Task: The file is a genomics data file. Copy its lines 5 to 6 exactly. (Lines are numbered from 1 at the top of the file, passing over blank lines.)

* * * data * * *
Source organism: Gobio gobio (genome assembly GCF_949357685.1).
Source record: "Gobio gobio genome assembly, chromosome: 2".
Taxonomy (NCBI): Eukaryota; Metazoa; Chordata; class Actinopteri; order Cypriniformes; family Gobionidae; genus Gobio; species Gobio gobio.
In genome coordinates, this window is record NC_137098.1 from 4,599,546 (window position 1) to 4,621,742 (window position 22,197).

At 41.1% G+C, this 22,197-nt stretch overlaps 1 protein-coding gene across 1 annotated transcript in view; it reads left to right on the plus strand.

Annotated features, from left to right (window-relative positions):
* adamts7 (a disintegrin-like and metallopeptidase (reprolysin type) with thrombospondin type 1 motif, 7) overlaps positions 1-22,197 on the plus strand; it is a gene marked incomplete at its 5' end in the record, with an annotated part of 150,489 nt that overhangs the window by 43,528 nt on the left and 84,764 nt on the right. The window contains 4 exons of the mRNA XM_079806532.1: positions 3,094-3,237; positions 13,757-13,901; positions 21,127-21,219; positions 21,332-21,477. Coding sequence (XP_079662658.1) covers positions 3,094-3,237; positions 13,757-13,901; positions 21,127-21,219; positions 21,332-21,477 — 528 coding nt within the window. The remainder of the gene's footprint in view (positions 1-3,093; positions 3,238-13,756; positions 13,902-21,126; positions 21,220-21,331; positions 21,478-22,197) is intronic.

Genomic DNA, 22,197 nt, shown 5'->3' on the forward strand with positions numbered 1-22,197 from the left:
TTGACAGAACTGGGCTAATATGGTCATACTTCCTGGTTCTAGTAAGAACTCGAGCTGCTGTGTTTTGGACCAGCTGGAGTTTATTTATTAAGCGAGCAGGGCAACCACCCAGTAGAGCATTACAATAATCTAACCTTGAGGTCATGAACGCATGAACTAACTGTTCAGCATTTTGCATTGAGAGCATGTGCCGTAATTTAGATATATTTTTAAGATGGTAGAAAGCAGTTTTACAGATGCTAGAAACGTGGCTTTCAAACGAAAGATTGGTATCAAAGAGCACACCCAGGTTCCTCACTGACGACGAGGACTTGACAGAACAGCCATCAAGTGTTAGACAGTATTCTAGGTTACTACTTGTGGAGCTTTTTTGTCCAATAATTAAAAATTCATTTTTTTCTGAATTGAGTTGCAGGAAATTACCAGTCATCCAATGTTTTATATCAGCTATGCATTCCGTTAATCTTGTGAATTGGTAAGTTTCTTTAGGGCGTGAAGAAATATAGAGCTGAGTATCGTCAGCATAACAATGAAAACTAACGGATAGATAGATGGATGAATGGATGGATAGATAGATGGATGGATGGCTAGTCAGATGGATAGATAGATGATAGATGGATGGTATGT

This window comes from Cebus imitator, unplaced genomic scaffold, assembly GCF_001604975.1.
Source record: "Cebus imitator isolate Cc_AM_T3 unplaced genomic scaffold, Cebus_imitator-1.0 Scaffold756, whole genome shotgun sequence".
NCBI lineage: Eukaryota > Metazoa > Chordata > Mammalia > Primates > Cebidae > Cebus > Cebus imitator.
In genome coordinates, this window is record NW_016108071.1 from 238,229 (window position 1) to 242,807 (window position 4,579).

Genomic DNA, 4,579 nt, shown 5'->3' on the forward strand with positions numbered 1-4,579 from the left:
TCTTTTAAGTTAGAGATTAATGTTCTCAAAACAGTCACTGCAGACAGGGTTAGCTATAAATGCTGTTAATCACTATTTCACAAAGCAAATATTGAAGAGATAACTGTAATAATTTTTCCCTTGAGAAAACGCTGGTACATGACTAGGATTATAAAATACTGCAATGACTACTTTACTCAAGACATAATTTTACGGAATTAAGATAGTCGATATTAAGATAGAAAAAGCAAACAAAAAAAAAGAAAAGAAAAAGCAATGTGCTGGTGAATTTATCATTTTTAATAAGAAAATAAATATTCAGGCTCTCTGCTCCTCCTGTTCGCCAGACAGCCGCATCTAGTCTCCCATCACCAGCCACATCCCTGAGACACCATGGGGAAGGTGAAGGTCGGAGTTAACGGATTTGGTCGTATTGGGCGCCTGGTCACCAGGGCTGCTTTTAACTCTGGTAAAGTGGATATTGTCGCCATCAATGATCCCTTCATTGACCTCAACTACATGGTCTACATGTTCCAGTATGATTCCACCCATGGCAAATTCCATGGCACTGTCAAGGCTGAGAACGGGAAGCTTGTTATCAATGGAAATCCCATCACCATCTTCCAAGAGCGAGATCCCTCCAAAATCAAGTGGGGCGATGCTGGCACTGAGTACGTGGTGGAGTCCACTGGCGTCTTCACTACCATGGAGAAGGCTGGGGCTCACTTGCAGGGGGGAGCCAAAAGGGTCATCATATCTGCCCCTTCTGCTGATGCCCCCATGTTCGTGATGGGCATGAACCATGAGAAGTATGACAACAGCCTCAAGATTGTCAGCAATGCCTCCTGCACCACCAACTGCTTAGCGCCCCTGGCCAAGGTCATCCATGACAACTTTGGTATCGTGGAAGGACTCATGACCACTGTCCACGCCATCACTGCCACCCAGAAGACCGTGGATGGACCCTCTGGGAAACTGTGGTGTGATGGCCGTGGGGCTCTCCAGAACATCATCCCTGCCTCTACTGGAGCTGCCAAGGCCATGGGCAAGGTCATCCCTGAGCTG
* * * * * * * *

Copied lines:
At 41.1% G+C, this 22,197-nt stretch overlaps 1 protein-coding gene across 1 annotated transcript in view; it reads left to right on the plus strand.

Annotated features, from left to right (window-relative positions):